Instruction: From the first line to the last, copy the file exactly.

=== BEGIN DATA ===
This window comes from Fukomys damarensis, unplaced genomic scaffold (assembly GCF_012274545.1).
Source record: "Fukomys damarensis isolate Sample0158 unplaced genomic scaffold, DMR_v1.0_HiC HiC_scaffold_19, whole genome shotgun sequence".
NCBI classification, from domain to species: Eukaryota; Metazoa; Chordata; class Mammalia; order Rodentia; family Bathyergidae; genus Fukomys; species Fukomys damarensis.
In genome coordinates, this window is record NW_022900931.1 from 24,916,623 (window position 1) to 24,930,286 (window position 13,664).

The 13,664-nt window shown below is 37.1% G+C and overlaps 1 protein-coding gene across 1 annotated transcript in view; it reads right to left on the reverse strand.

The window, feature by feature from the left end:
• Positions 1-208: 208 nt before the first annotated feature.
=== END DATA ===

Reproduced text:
This window comes from Fukomys damarensis, unplaced genomic scaffold (assembly GCF_012274545.1).
Source record: "Fukomys damarensis isolate Sample0158 unplaced genomic scaffold, DMR_v1.0_HiC HiC_scaffold_19, whole genome shotgun sequence".
NCBI classification, from domain to species: Eukaryota; Metazoa; Chordata; class Mammalia; order Rodentia; family Bathyergidae; genus Fukomys; species Fukomys damarensis.
In genome coordinates, this window is record NW_022900931.1 from 24,916,623 (window position 1) to 24,930,286 (window position 13,664).

The 13,664-nt window shown below is 37.1% G+C and overlaps 1 protein-coding gene across 1 annotated transcript in view; it reads right to left on the reverse strand.

The window, feature by feature from the left end:
• Positions 1-208: 208 nt before the first annotated feature.